Mometasone furoate was patented in 1981 and came into medical use in 1987.[10] It is on the World Health Organization's List of Essential Medicines as an alternative to budesonide.[11] It is available as a generic medication.[12] A month supply of the inhaler in the United Kingdom costs the NHS about £30 while the nasal spray is less than £2, as of 2019.[12] In 2017, it was the 197th most commonly prescribed medication in the United States, with more than two million prescriptions.[13][14]

Medical uses

Mometasone furoate is used in the treatment of inflammatory skin disorders (such as eczema and psoriasis) (topical form), allergic rhinitis (such as hay fever) (topical form), asthma (inhalation form)[15][16] for people unresponsive to less potent corticosteroids, and penile phimosis.[17] In terms of steroid strength, it is more potent than hydrocortisone, and less potent than dexamethasone.[18]

Some low-quality evidence suggests the use of mometasone for symptomatic improvement in children with adenoid hypertrophy.[19]

Mometasone is used to alleviate inflammation and itchiness in skin conditions that respond to treatment with glucocorticoids such as psoriasis and atopic dermatitis.[20][21]

Nasal mometasone is used in adults (including the elderly) and children over two years of age, to diminish the symptoms such as hay fever (seasonal allergic rhinitis) and other allergies (perennial rhinitis), including nasal congestion, discharge, pruritus, and sneezing and to treat nasal polyps.[22]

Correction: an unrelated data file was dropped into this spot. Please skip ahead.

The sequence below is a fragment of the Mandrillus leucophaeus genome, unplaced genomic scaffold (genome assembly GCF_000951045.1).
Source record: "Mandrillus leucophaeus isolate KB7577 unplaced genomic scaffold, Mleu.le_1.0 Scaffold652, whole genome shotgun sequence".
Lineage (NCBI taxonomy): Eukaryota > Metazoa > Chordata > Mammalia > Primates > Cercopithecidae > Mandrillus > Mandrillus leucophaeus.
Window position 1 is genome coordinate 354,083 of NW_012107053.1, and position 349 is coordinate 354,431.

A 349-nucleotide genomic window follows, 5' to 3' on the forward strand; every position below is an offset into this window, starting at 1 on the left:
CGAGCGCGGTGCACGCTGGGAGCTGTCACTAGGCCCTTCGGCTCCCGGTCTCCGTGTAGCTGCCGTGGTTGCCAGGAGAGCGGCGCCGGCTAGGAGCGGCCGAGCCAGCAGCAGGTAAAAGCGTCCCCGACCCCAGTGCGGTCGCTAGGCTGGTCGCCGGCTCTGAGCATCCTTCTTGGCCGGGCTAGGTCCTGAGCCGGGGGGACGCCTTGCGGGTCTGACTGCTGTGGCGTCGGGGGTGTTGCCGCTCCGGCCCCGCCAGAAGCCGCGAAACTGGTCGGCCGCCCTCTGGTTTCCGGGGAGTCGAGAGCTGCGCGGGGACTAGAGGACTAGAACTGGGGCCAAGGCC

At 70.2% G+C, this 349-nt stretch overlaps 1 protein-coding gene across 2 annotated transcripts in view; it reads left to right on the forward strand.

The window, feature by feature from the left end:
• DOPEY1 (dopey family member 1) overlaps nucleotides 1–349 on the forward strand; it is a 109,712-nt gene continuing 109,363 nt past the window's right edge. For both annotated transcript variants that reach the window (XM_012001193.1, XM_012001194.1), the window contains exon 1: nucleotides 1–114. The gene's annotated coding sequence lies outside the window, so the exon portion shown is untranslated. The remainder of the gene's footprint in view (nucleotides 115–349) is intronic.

It is not useful for the common cold.[23]


Mometasone furoate can be used with formoterol for the treatment of asthma, due to its anti-inflammatory properties.[19][24]


The defined daily dose is 0.2 mg in the nose,[3] or 0.4 mg inhaled.[4]


People should not use inhaled mometasone or mometasone nasal spray if:

  • glaucoma or cataracts
  • hypersensitivity or allergic to any ingredient in mometasone

Those who are using mometasone nasal or inhaled for a long period of time (e.g. more than three months) should get regular eye exams to check for glaucoma and cataracts and should take precautions to avoid infections such as taking a vitamin D supplement, staying away from those with an infection (chickenpox, measles, colds or flu), washing foods, hand washing and calling a family doctor at the first sign of a severe infection.

People should not use mometasone topical (skin cream) if:

  • hypersensitive or allergic to any ingredient in the skin cream